Tuesday, November 28, 2006

D'oh!

Homemade breadcrumbs are the best. They sure beat those cardboard cans of sawdust from the megamart.
You can make them in the blender from fresh or stale bread — sometimes only fresh (or day-old) will do. And you'll know you're using a nice bread to make them from. Grind them to whatever size suits your needs, from hearty pebbles to delicate specks.
Obviously you can spread them over a casserole (macaroni and cheese!) and place dots of butter here and there before baking.
You can also toast them in a little pan with some butter (stir occasionally and watch for burning) in the oven, and then sprinkle them lightly over something.
Certainly they are good for coating foods you plan to pan fry.
Best of all, they're free, if you've got spare bread.
I don't claim to have been making my own breadcrumbs my whole life, but I've been doing it for at least a decade now. You'd think I'd have learned something about the procedure in all that time, but no. It was always
Tear up bread into chunks.
Put into blender, a small batch at a time.
Pulse, and watch in frustration as the bread pulverizes into different-sized particles.
Sigh. Dump crumbs into a bowl and pick out the large chunks, which go back into the blender. Pick, pick, pickety pick. Bozo.
Leave finer crumbs in the bowl.
Repeat.
You're laughing now. I know. I have no idea why it didn't occur to me to separate the crumbs in a saner, more efficient way.
The other day, though, I just sort of automatically picked up my sieve with the perfect-sized holes, and shook the crumbs through it, into a waiting bowl. Whatever was too big to pass through got reblendered. Easy. Unfrustrating. Fast.
The only bad thing about it was how stupid I felt about being stupid for so long.
What kitchen-efficiency discoveries have you made? Do they involve gadgets? Techniques? Were they so obvious you wanted to smack your forehead with a mackerel once you figured them out?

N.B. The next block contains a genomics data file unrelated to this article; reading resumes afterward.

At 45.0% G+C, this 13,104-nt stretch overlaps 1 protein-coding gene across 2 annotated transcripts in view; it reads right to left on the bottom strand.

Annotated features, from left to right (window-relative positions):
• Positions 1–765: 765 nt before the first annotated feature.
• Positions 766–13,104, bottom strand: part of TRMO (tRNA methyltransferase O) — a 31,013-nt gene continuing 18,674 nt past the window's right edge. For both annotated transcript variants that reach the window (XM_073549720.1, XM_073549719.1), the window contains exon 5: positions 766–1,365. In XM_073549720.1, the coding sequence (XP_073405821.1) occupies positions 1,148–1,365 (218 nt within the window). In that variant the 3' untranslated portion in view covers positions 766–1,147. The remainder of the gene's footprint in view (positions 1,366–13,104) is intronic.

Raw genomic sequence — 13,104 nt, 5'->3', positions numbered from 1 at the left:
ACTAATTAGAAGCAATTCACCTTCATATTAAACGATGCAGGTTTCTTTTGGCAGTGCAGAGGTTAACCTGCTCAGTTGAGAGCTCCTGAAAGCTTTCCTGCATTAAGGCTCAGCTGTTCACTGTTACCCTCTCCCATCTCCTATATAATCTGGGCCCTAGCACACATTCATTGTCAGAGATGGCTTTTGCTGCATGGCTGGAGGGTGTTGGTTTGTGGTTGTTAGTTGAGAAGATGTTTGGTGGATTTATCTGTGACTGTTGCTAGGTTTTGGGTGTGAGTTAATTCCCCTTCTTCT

16 comments:

Kevin said...

CC,
Never occurred to me either (although I just put up with the assorted sizes) but that's a great idea.

johng said...

Well the good news is that you seem to make breadcrumbs often enough to remember this. On the job, I frequently find myself doing a task for a while before I figure out a better way of doing it -- which is fine until I realize that I had already figured out that better way 6 months ago and then forgotten about it the next time the task was required. The solution, I have decided, is to start tattooing myself with clues like the lead character in "Memento".

kudzu said...

All my life I had loved peeling apples the way my grandfather did, in one long unbroken spiral. Lately my hands have been less agile, my peels less perfect. It dawned on me that my new vegetable parer (the one I can use on tomatoes) would work to peel things vertically and quickly. The poetry in motion is gone but I'm more comfortable and the job's a cinch.

Dagny said...

I like to use breadcrumbs to make a stuffing for pork roast.

I am also proud that this past weekend I was able to successfully poach eggs -- without a fancy, schmancy poacher.

Speaking of eggs, I have been meaning to say thank you to Cranky. I have followed his directions for boiled eggs faithfully and no longer get the green ring.

cookiecrumb said...